Seven years ago I moved into my new home in the suburbs. I lived in a city where the sight of a rabbit was as a rare as Halley’s Comet. In fact in the city in which I lived, pigeons were more of a problem than any other type of animal you could think of.
So I started my garden in my new home. A row of beefsteak tomatoes, a row of grape tomatoes, peppers and so on made up my plot of land that I designated to grow my produce. With no experience in protecting my garden from rabbits, once my plants were in the ground I figured I was done so I simply walked away.
The next morning I arose to see that both rows of tomatoes (beefsteak and grape) were absolutely decimated. Chewed down to the stem with about an inch of height from the topsoil, the rabbits left near nothing.
After doing some research, instead of buying new plants I learned that the tomatoes will return and that they grow like a weed, meaning, that even though they were chewed down to the stem, tomato plants will still grow even though their solar collectors (their leaves) no longer existed.
But I also knew that if I did not take any preventative measures the rabbits would be back to finish the job. So here is what I did. First, I outlined my garden with landscaping bricks and set them two bricks high. That alone will not keep the rabbits out so I also added a fence. I use poultry fence which is available at any home center. Sixteen inches of height is all you will need for rabbits (at least in my area).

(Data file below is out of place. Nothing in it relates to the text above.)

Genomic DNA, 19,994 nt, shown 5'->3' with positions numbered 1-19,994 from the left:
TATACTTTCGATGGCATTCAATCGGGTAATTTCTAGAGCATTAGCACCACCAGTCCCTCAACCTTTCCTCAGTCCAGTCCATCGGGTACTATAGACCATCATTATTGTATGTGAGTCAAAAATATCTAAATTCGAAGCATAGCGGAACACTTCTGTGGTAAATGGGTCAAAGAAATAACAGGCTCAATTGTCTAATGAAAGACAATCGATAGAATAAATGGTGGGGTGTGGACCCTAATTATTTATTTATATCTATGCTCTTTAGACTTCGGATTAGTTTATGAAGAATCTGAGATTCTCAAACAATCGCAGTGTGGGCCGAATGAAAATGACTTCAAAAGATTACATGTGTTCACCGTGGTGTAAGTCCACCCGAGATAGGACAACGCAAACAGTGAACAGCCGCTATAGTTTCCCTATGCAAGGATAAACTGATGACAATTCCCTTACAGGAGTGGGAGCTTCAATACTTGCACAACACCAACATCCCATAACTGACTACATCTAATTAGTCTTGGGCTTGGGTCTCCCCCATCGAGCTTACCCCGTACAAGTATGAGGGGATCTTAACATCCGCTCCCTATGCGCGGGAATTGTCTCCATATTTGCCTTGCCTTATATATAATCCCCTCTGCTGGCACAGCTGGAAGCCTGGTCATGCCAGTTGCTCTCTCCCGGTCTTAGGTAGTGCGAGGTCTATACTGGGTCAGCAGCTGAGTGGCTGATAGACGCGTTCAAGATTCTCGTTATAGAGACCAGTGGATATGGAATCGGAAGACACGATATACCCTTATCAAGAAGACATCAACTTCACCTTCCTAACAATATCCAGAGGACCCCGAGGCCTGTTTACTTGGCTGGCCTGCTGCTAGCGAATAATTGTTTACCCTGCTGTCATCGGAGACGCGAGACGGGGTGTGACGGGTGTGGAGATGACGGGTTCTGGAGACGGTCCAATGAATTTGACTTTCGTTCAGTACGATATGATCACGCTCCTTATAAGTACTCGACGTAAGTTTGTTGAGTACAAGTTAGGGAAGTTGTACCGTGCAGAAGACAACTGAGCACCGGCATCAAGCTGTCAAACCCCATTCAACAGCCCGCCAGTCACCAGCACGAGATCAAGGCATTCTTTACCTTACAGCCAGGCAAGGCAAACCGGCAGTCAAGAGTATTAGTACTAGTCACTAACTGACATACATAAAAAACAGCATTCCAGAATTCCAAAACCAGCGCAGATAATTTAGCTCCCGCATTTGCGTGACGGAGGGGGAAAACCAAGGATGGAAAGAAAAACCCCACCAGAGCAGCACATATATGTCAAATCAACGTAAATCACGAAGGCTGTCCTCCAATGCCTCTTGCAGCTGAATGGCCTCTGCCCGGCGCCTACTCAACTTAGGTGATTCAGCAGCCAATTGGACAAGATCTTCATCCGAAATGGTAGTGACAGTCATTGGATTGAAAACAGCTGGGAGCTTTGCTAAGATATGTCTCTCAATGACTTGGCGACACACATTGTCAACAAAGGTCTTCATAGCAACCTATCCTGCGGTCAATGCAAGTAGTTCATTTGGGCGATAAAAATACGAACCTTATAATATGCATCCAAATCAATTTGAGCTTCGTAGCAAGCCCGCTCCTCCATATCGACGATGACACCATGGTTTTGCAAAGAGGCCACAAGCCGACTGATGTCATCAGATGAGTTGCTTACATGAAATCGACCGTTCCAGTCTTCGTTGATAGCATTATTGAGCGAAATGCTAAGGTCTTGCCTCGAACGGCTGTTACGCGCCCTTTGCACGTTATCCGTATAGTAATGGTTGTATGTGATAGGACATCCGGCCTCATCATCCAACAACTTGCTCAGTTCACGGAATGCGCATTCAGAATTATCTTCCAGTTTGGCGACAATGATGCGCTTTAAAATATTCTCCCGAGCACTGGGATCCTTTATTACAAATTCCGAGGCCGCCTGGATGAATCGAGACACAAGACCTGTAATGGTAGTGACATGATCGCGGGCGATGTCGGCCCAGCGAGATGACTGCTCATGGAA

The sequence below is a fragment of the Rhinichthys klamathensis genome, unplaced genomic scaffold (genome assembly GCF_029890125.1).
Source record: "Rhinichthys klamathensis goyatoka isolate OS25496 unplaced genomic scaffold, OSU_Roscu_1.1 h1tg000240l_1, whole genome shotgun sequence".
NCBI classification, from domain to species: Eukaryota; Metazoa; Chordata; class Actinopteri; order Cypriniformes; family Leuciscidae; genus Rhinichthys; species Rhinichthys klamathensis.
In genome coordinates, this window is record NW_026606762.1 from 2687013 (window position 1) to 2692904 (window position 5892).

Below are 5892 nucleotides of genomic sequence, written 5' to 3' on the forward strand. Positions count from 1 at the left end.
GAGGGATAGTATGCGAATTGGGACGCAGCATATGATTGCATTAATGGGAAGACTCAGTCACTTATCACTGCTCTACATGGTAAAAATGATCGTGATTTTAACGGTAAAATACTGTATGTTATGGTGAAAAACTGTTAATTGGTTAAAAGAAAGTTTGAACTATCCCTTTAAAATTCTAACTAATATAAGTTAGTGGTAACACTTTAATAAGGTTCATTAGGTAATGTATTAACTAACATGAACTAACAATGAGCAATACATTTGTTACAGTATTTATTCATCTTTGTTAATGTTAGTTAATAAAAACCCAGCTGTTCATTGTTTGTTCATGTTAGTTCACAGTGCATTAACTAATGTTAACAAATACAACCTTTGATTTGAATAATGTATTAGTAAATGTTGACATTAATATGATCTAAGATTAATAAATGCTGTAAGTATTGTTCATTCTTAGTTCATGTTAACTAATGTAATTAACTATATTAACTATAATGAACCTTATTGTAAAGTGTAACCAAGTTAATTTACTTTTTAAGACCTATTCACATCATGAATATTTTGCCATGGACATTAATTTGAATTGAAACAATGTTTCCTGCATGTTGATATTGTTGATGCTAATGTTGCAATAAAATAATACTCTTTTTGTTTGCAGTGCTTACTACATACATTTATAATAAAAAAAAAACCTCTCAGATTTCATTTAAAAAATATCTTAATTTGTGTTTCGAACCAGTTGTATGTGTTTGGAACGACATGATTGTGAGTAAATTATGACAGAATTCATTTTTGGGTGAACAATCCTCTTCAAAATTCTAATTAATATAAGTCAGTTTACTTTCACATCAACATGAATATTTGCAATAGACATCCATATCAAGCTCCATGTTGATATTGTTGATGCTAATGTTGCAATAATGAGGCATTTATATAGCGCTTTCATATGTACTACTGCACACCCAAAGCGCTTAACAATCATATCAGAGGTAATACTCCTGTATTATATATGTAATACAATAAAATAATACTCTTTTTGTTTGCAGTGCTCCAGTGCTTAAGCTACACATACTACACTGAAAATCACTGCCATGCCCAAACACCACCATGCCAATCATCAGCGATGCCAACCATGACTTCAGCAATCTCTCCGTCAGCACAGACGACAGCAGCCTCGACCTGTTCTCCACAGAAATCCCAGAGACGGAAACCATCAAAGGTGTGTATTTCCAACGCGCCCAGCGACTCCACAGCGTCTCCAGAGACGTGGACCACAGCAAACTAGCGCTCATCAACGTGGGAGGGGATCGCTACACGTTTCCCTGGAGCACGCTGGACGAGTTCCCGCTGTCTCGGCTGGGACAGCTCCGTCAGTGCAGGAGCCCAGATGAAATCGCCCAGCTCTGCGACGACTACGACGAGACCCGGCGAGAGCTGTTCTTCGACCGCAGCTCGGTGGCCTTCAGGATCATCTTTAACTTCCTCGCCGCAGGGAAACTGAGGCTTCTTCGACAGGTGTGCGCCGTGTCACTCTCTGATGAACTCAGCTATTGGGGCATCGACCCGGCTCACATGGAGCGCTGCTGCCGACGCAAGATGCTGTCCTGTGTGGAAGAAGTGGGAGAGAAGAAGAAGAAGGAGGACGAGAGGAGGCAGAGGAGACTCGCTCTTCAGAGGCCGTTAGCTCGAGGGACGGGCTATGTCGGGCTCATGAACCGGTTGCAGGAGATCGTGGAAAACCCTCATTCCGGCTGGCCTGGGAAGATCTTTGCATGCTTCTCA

I attached the fencing to some pieces of cedar wood that acted as fence posts, which holds the poultry fence in place. If you are unfamiliar with poultry fence, it is very wobbly, “bendy” you could say, so you will need to attach it to something in order to stabilize it. I used J-T50 staples to attach it to my posts. They are also available at any home center.
The bottom of the fence sits about an inch to two inches lower than the top layer of brick. I am not sure if rabbits can squeeze in, but I did not want to take any chances.
The bricks were the most expensive at about two dollars per brick, and the fence was thirteen dollars for a fifty foot roll. I found the wood on Craigslist for free, so other than the cost of gas to drive a couple of miles to go get it, that part was free, and I already had the staples from a pervious project. So the cost to secure my garden from rabbits was nominal at best.
If you are having issues with rabbits give these solutions a try. It is a cost effective solution without having to spray any chemicals that are developed to “deter” rabbits. Also make sure you buy poultry fencing and not the “so called” rabbit fence. The rabbits can and have gotten through the “rabbit proof” fence in my area in the gardens that belonged to some of my neighbors.
About the Author
Michael is the author of the book Vegetable Gardening for the Average Person, a practical easy to follow guide for the home vegetable gardener. You can follow him on Twitter as well as join his Facebook Fan Page.